Living a life without dairy has its challenges. What's interesting to me is how different one person's avoidance of dairy can be to the next. For example, a friend of mine is allergic to all dairy, another is vegan and avoids it for different reasons, and I (like many people I know) can't have cow's milk, but will happily enjoy goat, sheep, and buffalo dairy. Because there are so many elements to dairy products that can have an adverse effect on the digestive and immune systems, it comes with its own set of rules. Whey, lactose, casein; they all interact with the human body in different ways. What's important here is for you to figure out what works for you.

I like to experiment. Cooking and food preparation has become my creative outlet. I was almost forced into it because of my own dietary restrictions. Has it been a challenge? Absolutely. But it's been 7 years since I stopped eating cow's milk, eggs, and soy - that's plenty of time for my body to heal itself and to begin experimenting with those foods I've been avoiding. So far, I've been enjoying the occasional fermented soy foods, such as miso and tempeh, without any discomfort. These are much more easily digestible and in fact a great source of protein and phytoestrogens. We really enjoyed a recent meal of balsamic-marinated tempeh, baked to perfection. It has a unique texture, nothing like tofu, so I'd highly suggest seeking some out and experimenting with it too. The important thing to remember is moderation: once in a while, a meal or two will not cause problems. But overloading every day for a week could be an issue.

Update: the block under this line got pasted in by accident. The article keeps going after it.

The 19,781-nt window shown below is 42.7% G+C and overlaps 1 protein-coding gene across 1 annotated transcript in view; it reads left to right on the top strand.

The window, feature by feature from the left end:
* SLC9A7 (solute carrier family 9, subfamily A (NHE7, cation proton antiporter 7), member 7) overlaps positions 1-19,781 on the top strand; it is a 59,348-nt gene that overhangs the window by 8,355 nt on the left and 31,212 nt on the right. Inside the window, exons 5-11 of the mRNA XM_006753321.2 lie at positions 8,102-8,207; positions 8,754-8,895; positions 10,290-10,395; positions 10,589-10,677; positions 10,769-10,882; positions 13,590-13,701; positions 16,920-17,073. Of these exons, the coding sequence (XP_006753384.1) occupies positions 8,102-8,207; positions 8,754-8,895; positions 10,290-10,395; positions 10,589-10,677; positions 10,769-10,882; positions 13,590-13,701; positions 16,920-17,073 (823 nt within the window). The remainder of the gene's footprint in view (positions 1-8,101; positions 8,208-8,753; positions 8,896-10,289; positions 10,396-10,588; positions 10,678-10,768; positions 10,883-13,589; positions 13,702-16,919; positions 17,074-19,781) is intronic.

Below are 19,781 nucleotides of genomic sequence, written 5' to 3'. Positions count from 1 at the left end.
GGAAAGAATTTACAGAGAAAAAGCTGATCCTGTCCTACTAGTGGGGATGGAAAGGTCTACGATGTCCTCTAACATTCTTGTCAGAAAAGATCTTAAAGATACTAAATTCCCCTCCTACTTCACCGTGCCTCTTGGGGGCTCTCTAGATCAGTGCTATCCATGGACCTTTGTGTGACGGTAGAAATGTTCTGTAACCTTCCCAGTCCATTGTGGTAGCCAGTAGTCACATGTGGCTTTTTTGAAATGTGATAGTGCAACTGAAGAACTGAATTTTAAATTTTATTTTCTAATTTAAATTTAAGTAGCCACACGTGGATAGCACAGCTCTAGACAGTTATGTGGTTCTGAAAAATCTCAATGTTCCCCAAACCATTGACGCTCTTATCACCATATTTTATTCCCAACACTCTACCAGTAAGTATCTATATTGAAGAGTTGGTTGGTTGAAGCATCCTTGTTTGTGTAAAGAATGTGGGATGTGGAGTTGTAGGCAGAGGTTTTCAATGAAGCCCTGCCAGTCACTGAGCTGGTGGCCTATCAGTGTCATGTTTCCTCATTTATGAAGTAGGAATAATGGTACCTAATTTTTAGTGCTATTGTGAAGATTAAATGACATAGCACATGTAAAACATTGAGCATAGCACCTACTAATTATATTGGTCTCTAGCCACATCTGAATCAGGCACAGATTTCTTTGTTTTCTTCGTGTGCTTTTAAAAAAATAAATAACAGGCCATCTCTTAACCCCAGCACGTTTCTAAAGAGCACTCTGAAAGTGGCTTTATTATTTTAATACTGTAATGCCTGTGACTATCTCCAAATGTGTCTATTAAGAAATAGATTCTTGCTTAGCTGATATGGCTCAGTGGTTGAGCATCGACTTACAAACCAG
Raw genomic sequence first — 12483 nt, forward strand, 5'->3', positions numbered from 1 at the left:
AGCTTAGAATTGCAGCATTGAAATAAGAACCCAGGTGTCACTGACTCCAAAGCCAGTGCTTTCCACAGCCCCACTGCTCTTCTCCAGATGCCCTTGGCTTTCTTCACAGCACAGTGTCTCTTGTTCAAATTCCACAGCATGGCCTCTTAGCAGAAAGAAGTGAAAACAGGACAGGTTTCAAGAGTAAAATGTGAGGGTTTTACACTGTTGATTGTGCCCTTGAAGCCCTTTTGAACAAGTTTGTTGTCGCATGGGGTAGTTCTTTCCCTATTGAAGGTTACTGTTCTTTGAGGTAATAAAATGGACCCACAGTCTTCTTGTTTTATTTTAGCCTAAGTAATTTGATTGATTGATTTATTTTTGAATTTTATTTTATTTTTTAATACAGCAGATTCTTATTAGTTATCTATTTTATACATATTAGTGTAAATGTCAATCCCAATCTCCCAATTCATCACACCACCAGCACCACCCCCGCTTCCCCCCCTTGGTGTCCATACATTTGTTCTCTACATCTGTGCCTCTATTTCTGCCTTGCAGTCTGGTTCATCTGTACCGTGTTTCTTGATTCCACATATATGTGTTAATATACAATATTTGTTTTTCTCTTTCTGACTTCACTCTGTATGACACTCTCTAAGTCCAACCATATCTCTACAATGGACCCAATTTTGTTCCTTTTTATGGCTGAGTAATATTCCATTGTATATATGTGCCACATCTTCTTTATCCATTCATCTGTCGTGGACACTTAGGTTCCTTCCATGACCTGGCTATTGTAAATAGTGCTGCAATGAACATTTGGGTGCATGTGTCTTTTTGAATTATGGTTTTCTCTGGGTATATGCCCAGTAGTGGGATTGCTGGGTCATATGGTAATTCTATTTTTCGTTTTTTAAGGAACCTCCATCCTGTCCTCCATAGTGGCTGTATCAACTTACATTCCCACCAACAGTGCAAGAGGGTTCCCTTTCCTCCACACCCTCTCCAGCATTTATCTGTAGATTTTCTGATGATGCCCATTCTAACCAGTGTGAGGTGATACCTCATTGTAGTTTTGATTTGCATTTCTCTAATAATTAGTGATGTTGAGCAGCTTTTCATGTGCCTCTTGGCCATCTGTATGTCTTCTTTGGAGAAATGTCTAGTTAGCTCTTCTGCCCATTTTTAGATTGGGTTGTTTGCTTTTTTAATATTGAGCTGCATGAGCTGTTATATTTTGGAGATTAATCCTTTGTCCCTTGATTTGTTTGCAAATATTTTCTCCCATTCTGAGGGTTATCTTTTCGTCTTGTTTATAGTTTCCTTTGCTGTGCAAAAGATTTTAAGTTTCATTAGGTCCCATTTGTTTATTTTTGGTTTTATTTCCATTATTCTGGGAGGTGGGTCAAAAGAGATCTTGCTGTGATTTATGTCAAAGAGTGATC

Take, for example, wheat and gluten. Many people find that if they have gluten-containing foods more than twice a day, they start to notice symptoms, whether that's nasal congestion or digestive upset. But a piece of bread with soup at lunch and no other gluten all day? That's fine. Like I said, trial and error.

At the same time, there are always new and exciting ways to get those tastes you've been avoiding in other forms.

Back to dairy. There are tons of dairy-free (and soy-free) cheese products, but I've yet to find a decent manufactured one (not to mention the fact that they're usually ultra-processed and have little to no nutritional value). In the raw food world, nuts are used to create "cheese" all the time. Cashew cheese is practically one of the major raw food groups (along with green smoothies, avocado, kale chips, and bananas). :)